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Managing Your Monthly Mortgage Payments

July 29, 2020 — 4 min read

From the moment you apply for a home loan to the very last line you sign on your closing documents, your lender, real estate agent, and a plethora of other professionals will be right beside you. Once the dust settles and you're officially in your new home, you may be wondering, "What comes next?" Now, it's time to manage your mortgage!

Your Monthly Statement

Each month, you will receive a statement with all the information you need to pay your mortgage. Within your statement, you will find:
  • Contact information for your mortgage servicer
  • Amount due (and due date)
  • Interest rate
  • Fees and charges
It's imperative that you thoroughly review your statement each month, even if the amount you owe has not changed. Your servicer will include important information about upcoming changes or fees in your monthly statement. Depending on your lender, automatic payments may be an available option for you. Some lenders still provide loan coupon books to help you make accurate payments on time. In most cases, the coupon book is not a requirement to make payments, but rather a helpful tool. If your lender provides a coupon book that you do not plan on using, notify them beforehand just as a precaution.

Reasons Your Mortgage May Change

There are multiple reasons why your mortgage could increase or decrease. So, before you decide to request more information from your servicer or take the time to report an error, consider the following: Did your taxes or insurance increase? Because escrow is collected in advance, your lender might not have enough funds in your account to cover any increase in taxes or insurance, otherwise known as a "shortage." In this case, you will owe the difference. However, you won't be held responsible for this payment until the bank sends you a notice stating the amount outstanding. Are you no longer paying PMI? Unlike with FHA and USDA* loans, which almost always require MI for the life of the loan, on a conventional loan, the Mortgage Insurance (MI) comes off if you are paying it monthly. Mortgage Insurance will automatically cancel when your loan balance reaches 78% of the original value of your home. Did your servicer change? Residential mortgages are generally large loans that are serviced by large institutions. These loans may transfer hands, and therefore, the scheduled payment you make may need to be switched to a new company and/or address on occasion. This is very normal if you continue to have a loan in place for an extended period. If you notice that your mortgage payment has increased, but no other variables have changed, your new servicer may likely charge new/different fees than your previous servicer. You can find information about payment increases on your monthly mortgage statement. Has the interest rate changed on your ARM? Adjustable-rate mortgages (ARMs) have a fixed rate for a certain number of years. After the introductory period ends, rates will fluctuate with the market, meaning they can rise higher if mortgage rates rise, causing higher monthly payments. Rates can also decrease with an ARM, allowing payments to go down.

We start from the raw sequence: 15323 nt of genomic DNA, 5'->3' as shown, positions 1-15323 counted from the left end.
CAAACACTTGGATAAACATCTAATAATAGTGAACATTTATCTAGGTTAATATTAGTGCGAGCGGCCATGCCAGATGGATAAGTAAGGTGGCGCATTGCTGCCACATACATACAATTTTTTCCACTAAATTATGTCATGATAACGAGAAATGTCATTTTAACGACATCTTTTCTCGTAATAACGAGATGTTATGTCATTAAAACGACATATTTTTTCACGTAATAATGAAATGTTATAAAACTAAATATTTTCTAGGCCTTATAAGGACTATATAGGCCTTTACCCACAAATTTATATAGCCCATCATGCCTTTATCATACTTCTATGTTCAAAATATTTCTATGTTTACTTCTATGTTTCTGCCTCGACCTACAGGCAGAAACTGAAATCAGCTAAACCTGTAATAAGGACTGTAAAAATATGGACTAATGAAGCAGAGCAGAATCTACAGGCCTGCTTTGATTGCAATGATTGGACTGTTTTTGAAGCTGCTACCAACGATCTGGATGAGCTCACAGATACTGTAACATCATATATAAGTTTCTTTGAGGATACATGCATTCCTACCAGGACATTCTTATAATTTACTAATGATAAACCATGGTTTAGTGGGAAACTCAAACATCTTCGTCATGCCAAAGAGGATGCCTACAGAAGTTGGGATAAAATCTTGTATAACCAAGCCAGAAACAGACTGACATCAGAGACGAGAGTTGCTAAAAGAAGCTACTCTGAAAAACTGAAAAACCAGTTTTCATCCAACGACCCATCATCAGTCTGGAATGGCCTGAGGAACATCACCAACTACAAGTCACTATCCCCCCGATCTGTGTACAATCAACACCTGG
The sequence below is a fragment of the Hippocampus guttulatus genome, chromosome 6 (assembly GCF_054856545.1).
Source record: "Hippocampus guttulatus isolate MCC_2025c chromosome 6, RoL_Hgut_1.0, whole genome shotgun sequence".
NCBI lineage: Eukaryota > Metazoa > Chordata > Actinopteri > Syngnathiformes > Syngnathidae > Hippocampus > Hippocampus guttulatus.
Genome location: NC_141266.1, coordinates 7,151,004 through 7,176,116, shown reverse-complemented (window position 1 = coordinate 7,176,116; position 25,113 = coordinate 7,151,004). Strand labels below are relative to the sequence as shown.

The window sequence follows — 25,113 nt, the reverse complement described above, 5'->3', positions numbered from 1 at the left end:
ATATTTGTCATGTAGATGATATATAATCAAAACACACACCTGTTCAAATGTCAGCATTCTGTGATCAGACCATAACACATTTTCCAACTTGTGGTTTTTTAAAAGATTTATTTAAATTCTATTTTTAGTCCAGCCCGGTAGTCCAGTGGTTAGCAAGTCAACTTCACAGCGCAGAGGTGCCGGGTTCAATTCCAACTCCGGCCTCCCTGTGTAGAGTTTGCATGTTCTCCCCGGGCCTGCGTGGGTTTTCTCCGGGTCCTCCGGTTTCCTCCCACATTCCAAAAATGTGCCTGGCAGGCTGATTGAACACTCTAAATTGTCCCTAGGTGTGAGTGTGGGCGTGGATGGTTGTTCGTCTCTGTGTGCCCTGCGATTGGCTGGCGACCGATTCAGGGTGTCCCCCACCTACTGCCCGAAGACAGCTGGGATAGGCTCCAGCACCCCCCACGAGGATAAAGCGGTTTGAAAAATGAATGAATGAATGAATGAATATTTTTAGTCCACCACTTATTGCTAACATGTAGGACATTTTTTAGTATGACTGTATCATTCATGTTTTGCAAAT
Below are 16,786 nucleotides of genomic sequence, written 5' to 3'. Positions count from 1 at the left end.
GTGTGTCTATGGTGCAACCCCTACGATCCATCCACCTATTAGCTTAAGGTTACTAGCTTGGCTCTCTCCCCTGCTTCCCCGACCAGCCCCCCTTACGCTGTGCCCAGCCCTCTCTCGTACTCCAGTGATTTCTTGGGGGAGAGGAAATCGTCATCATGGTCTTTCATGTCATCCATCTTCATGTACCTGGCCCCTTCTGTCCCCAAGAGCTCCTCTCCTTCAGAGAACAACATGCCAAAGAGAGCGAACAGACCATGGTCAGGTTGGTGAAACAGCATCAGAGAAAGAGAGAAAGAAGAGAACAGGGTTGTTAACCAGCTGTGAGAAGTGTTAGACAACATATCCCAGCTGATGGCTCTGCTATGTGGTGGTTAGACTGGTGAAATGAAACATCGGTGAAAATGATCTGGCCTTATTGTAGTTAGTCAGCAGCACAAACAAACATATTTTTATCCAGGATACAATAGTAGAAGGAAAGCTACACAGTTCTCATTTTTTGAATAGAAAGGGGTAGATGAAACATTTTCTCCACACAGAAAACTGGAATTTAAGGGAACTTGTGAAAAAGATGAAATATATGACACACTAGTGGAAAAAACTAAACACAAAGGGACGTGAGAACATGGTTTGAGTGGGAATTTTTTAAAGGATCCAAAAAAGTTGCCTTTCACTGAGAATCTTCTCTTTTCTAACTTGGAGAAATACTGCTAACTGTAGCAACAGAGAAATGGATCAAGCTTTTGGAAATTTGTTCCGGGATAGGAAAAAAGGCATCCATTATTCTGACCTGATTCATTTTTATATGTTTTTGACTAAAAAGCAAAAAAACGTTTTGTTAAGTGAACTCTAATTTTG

Reporting an Error on Your Mortgage

Under the law, errors such as incorrectly applying or crediting payments, imposing unreasonable fees, and improperly starting a foreclosure sale may all be disputed. If you believe your servicer has made an error and you'd like to dispute it, you can start by calling your servicer using the information provided on your monthly mortgage statement. However, the Consumer Financial Protection Bureau recommends having all requests and responses done in writing. You may need to submit a letter to your mortgage servicer to explain the errors you have found. When sending a letter, you should include the following information:
  • Full legal name
  • Home address
  • Mortgage account number
  • The error or incorrect information on your most recent payment
TIP: Your servicer may have a different mailing address for letters reporting errors or requesting information. Find more contact information for your servicer online or on your mortgage statement. Your servicer must send a letter acknowledging your note within five business days of receiving it. However, the time it takes for your servicer to respond to the actual error will vary based on the situation. Typically, they will respond with an answer or request additional information within 30 business days. In some cases, the servicer may request another 15 days to investigate the error. In the meantime, continue paying your mortgage as if everything is normal. For more information about requesting additional information, rather than reporting an error, start here.

Questions? We're always here to help. Connect with a licensed Mortgage Advisor in your area.

*Some state and county maximum loan amount restrictions may apply.
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